Statement (b) is reassuring. But statement (a) effectively contains the dichotomy discussed above. Webb’s timescale is almost certainly not meant to be taken at face-value so much as a way of saying “in a very deep future”, but even if we dial it down to a few thousand years, or even just the few hundred years that space opera writers like Al Reynolds tend to work with, a very important question arises: is the term “humanity” still useful? Presuming it’s still in linguistic play among entities descended from ourselves, what does that word mean to those who say it, and/or use it to describe themselves?

(As is so often the case, Bruce Sterling got in on the ground floor with this particular question, which is just one of the reasons Schismatrix is such an important novel. But I digress.)

Part of the post-humanist argument hinges exactly on this slippage of the term “humanity”. It’s fairly broadly accepted (at least among folk who consider themselves somewhat progressive or left of center) that a hundred or so years ago, we accounted some humans as more or less human than others. (It is perhaps less broadly accepted that this is still the case, but it turns out that extracting foundational philosophical assumptions from cultural and political and economic institutions is real hard.) Point being: someone saying “humanity” in 1923 had a very different conception of the franchise they were talking about than we do now.

Post-humanism, then, is a school of thought that says maybe the category “human” is no longer fit for purpose on that basis, as well as on the basis of its being the root of the social/natural dichotomy, and thus very much a part of our seemingly unstoppable impulse to chew up the planet on which we evolved for the sake of a bundle of equally ill-defined goals which were bundled under the conceptual label of Progress. Transhumanism, on the other hand, claims to (seek to) transcend the category of the human through the further deployment of technology, but actually just transcendentalises it: raises it to the status of an unquestioned and indeed unquestionable abstract ideal, chiming like a temple bell in its chilly hollowness.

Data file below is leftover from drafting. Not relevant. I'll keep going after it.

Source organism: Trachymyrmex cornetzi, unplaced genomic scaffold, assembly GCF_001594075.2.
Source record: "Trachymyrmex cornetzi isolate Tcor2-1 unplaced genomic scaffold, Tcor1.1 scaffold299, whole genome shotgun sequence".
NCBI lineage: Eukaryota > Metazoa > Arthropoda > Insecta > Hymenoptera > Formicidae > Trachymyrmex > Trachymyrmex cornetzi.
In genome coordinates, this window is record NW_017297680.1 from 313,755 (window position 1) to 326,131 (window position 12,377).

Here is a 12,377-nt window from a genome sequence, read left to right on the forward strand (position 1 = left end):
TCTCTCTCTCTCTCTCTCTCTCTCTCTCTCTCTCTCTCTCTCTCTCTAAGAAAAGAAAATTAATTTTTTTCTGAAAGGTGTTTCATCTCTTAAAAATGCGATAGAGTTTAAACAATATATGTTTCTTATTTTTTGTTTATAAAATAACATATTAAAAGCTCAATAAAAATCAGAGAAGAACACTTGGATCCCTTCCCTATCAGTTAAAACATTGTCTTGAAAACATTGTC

Or, perhaps more simply: transhumanism says that we must commit to innovation and progress “for the sake of humanity”; post-humanism says that all our innovation and progress “for the sake of humanity” so far has produced results that are often inhuman, hostile to humans, and destructive of the only environment in which the term “human” can ever be meaningful.

(Again, read Schismatrix, if you haven’t already. If you have, read it again!)

On my more cranky days, I find myself thinking that transhumanism is basically a sort of end-game or maximalist liberal rationalism: Progress elevated beyond the level of a mere principle, to the status of an ideal or even a sort of deity. There are clear lines one could draw between them, of course, though they could not be drawn clearly quickly; reading Torres and others on the longtermists is a very good place to start. To believe in Progress is not to be signed up for the full transhumanist package!

BUT: in its vagueness and transcendent abstraction, the assumption that Progress is an unalloyed good is one of the foundational suppositions on which longtermism and transhumanism are built. The arguments used in that construction are often sophisticated, which is why it can take a long time to realise that they are also spurious, or monstrous, or sometimes both at once. But they are almost always rational… and that’s the problem in a nutshell, perhaps. There is nothing more irrational than rationality treated as a religion.

Sun-eating transhuman futurepersons are not blueprints for a possible future; they are a concretised metaphor for the planet-eating human presentpersons we already are.

So much for a succinct explanation, eh? Ah well; I am what I am. Back to Webb again: